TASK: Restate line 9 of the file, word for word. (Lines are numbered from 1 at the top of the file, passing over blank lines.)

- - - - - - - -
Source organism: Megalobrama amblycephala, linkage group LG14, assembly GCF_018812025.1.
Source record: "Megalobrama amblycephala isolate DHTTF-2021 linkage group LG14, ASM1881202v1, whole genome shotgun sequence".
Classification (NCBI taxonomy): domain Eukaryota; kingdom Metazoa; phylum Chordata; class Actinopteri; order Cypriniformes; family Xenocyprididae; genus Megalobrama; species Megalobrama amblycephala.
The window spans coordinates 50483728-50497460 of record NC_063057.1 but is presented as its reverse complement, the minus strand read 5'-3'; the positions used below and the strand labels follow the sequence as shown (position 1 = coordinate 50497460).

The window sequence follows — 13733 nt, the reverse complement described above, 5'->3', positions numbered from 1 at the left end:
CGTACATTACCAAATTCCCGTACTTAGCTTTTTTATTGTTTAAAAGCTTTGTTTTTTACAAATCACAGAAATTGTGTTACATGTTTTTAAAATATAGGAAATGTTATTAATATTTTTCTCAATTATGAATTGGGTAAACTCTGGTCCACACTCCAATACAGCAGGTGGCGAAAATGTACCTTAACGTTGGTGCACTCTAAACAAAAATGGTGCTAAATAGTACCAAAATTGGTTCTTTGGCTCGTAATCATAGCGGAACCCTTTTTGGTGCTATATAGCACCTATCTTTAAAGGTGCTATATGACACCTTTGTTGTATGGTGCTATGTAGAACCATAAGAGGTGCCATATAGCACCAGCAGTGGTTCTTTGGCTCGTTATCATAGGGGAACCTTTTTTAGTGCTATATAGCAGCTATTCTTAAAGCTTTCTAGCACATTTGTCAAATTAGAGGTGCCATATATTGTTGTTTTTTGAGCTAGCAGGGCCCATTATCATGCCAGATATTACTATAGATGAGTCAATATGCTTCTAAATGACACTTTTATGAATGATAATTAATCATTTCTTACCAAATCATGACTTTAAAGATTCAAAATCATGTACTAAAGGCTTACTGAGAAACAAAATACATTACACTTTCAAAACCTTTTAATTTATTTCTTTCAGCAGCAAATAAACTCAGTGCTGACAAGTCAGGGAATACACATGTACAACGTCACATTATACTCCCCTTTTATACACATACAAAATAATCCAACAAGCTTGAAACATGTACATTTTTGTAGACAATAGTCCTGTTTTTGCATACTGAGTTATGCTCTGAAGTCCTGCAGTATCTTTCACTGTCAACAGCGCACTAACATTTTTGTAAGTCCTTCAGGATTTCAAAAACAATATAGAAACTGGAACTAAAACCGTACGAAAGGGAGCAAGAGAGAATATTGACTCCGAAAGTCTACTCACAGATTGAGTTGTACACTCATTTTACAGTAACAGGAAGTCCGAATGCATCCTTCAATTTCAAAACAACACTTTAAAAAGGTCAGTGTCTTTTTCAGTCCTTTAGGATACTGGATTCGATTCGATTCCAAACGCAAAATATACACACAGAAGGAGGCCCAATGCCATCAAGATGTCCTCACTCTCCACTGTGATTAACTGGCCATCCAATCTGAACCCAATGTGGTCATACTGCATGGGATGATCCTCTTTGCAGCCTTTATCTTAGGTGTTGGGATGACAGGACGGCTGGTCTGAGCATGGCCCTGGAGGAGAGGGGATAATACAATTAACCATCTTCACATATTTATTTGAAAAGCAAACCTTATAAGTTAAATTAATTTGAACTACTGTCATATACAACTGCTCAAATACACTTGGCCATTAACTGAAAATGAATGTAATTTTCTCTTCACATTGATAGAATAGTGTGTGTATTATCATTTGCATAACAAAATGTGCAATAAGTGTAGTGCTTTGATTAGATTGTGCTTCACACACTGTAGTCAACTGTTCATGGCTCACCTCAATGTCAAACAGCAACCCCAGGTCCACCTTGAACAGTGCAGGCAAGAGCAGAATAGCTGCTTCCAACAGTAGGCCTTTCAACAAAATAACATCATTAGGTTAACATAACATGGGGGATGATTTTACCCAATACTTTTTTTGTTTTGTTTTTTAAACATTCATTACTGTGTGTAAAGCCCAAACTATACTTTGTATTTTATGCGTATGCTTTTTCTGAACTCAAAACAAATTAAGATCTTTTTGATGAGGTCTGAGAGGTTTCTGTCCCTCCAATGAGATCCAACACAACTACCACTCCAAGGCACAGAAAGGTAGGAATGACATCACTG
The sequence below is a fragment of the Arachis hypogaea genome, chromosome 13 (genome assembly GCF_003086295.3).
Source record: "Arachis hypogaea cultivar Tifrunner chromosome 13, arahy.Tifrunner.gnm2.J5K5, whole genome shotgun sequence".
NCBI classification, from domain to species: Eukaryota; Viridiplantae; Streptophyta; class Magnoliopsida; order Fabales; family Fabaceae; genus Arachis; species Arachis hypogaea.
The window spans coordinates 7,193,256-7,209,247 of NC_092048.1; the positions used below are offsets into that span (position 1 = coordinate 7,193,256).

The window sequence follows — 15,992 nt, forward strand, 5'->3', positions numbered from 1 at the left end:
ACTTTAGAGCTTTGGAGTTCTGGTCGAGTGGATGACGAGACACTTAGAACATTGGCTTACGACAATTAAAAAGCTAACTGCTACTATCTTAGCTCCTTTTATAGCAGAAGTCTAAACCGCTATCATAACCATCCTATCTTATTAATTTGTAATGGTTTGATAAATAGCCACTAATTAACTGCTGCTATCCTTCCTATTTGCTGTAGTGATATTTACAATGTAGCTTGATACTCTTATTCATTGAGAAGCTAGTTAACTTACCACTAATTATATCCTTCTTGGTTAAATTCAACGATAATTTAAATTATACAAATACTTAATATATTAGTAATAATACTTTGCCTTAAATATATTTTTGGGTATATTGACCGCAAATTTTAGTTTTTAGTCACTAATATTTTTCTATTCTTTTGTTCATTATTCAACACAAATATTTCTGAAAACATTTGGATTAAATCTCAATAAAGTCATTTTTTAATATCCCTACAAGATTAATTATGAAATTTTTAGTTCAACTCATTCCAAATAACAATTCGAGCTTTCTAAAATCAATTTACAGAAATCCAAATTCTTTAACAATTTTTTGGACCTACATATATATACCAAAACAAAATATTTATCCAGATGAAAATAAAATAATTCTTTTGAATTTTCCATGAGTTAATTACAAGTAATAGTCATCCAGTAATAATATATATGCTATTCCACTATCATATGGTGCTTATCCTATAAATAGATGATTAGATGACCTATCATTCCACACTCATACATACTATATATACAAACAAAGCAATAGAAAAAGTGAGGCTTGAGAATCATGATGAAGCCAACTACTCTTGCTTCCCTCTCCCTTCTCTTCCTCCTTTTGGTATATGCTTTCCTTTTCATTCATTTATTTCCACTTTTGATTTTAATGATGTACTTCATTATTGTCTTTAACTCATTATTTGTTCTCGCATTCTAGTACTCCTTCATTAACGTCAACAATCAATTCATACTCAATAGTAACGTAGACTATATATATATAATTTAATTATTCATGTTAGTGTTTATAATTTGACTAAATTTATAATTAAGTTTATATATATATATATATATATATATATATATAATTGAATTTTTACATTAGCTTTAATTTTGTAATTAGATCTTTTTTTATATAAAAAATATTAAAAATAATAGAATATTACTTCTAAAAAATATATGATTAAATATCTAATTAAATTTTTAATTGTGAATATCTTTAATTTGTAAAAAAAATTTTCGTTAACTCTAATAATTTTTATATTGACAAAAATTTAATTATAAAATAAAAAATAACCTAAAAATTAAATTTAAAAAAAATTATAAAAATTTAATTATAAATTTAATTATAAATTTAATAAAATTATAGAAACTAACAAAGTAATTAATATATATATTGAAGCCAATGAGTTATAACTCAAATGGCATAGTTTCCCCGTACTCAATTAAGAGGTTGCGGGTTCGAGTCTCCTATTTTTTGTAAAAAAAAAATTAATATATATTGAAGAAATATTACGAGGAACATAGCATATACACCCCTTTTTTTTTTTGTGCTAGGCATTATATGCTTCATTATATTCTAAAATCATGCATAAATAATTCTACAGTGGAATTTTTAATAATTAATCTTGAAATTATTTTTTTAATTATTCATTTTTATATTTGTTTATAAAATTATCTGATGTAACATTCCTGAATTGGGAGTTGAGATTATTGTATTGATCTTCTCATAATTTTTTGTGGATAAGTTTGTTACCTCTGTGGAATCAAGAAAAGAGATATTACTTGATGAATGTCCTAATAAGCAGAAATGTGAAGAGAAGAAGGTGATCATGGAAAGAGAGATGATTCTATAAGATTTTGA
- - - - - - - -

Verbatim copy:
NCBI classification, from domain to species: Eukaryota; Viridiplantae; Streptophyta; class Magnoliopsida; order Fabales; family Fabaceae; genus Arachis; species Arachis hypogaea.